Likewise, Ferré brushed off the cultural problems associated with statehood. To him, the idea of a Puerto Rican patriotism was not incompatible with simultaneously having a larger patriotism for the U. S. Following this line of reasoning, Ferré invented the term estado jíbaro, referring to a proposed form of statehood in which Puerto Ricans would retain their Spanish language and cultural heritage while joining the ranks of the other fifty states.
Even those who opposed Ferré had to admit that he was bringing a new degree of ideological coherence to the statehood party. In addition, he took an aggressive attitude of opposition to the perpetuation of Puerto Rico's status stalemate. In Ferré's opinion, 1964 represented a turning point in which it became evident that the people of Puerto Rico were growing tired of Muñoz's "dictatorship." It was up to the PER to provide an alternative to both the PPD and the unpopular independence parties.
The true test for Ferré's efforts came when a date was set for a status plebiscite which would allow Puerto Ricans to choose among Commonwealth, independence, and statehood in 1967. The PER became bitterly divided over whether or not to participate in the plebiscite. "I felt that we had to depress it [Commonwealth] at the plebiscite," Ferré explains, "because if we were not present . . . then that would be very bad for [the] statehood [effort]." But the old guard of the PER, led by the unpopular García Méndez, disagreed, believing that the predicted win for Commonwealth would only lend it credibility and permanence. Ferré believed correctly that any degree of opposition to the Commonwealth was better than none, as well as necessary to the vitality of the statehood effort. The confrontation came to a head in January, 1967, at a special assembly of the PER. The debate turned into a name-calling session, at which point Ferré and his followers walked out of the meeting, effectively terminating their relationship with the PER.
This sector of the PER organized itself as the Estadistas Unidas (United Statehooders) to summon support for statehood in the upcoming plebiscite. The members of this group were mostly under 35 and were educated and relatively well-off. They were, like most mainlanders, anti-Communist and anti-Cuba. Other pro-statehood civic groups emerged during the 1960s, such as the island-wide Bloc of Statehood Women.
The plebiscite, held on July 23, 1967, determined, as expected, a majority (60%) support for the continuation of the status quo, or Commonwealth. Surprisingly, however, 39% of the voters chose statehood as their ultimate status preference. Realizing that a large group of pro-statehood sentiment existed, Ferré moved to mobilize this electorate for the upcoming elections, even though prior to the plebiscite he had promised not to form a new party, because it was an opportunity which could not be missed. "The plebiscite was the breaking point," Ferré says. "We thought we had to take advantage of the impact" established by the high degree of support for statehood. Thus, in January, 1968, a new political party, the Partido Nuevo Progresista, was officially registered with Ferré as its seasoned candidate for governor in the upcoming elections.
To the surprise of literally everyone, the PNP won the 1968 elections. The New York Times described the contest as the island's "bitterest" and "most closely contested election in almost 30 years." The door was opened to a PNP victory when the PPD split over the gubernatorial nomination. The incumbent, Sánchez Vilella, had lost public support in 1967 due to his quick divorce and remarriage. Muñoz asked him not to run again, naming Luis Negrón López as the party's candidate for 1968. Sánchez refused to accept Muñoz's request without a fight, and ended up running under his own party label. The result was victory for Ferré with 390,964 votes; Negrón received 367,355 votes while Sánchez received 81,800. The PER was wiped out in this election, receiving only 4,324 votes.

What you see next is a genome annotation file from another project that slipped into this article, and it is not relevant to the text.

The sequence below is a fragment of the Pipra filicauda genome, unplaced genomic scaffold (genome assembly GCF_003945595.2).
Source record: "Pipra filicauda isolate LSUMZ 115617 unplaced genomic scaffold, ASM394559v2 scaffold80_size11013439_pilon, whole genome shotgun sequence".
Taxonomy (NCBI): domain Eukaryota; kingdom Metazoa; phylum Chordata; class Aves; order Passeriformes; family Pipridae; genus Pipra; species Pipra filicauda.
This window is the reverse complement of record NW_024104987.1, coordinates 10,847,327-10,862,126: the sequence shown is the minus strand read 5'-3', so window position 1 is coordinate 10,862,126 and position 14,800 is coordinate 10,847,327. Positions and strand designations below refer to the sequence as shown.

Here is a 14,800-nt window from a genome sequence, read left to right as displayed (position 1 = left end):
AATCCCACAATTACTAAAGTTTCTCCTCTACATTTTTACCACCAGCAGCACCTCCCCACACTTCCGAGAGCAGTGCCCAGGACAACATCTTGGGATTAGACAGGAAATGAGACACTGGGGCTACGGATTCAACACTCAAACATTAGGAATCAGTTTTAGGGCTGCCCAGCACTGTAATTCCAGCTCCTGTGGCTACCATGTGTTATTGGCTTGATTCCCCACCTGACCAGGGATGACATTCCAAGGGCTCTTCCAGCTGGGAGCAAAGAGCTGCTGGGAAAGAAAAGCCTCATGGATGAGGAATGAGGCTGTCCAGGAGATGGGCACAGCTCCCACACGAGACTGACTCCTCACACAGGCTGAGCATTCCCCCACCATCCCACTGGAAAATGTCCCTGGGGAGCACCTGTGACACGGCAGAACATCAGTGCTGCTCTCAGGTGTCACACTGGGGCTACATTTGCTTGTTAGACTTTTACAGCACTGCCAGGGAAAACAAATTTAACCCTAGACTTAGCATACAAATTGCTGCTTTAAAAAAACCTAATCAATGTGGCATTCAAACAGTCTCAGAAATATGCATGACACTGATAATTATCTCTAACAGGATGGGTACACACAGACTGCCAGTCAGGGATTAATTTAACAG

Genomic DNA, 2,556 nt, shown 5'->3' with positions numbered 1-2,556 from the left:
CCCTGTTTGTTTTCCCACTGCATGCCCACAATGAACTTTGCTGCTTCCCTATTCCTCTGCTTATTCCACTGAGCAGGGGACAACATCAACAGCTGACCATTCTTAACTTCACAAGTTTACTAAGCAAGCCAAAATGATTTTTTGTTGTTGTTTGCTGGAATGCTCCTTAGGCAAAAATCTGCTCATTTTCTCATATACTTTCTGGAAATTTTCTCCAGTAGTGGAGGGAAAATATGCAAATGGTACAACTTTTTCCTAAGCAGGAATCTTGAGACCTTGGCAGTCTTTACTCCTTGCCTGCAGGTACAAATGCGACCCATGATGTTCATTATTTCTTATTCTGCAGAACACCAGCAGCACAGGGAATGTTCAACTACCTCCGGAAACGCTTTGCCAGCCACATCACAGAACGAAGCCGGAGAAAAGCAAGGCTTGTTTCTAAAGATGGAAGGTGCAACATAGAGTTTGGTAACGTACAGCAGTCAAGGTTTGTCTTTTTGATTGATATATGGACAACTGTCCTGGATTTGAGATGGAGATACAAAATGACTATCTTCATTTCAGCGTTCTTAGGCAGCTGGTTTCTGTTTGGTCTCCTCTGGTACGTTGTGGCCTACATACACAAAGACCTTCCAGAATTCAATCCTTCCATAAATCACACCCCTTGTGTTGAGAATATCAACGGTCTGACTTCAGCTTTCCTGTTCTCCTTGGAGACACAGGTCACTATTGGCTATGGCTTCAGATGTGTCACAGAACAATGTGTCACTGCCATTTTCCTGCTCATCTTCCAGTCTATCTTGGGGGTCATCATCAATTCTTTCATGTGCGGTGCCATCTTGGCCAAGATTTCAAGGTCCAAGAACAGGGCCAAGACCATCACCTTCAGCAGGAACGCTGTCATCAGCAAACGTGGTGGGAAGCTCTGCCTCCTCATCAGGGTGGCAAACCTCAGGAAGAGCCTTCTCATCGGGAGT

The PNP had centered its campaign not around statehood, but on the elimination of drug abuse, poverty and unemployment which plagued the island, using the slogan "This must change." However, everyone knew about Ferré's strong statehood sympathies and could surmise that, if elected, he would strive to move the island towards that status. But Ferré had to move cautiously, since an ample majority had shown their approval of Commonwealth in the 1967 plebiscite. As he told reporters in 1969, "To my mind, two-thirds of the voters would have to be for statehood before Congress would act."
While in office, Ferré continued to push for statehood, believing its economic advantages far outweighed the disadvantages. Ferré advocated a ten year period for the transition to paying federal taxes, outlining a plan of gradual, 10% increments in the application of taxes each year. Federal programs, like Medicaid, he argued, would be extended to the island under statehood which would help Puerto Rico's economic well-being. As for investment of mainland companies in Puerto Rico, Ferré was confident that the investment would continue "because we have one natural resource we are going to develop fully -- climate." Further, with the growth of commercial airlines, Ferré felt optimistic about the future of Puerto Rico's tourist industry: "Income from tourism was around 250 million dollars last year. We figure it can go up to a billion, maybe two billion." Ferré was not all optimism, however, as he conceded that Puerto Rico suffered many problems, such as unemployment and agricultural inefficiency. He attributed the island's 13% unemployment rate to a lack of vocational training programs, and stated that agriculture was allowed to "go to pieces" while the goverment concentrated on building industry on the island in the 1940s and '50s, so that Puerto Rico could not even meet its sugar production quota by 1968.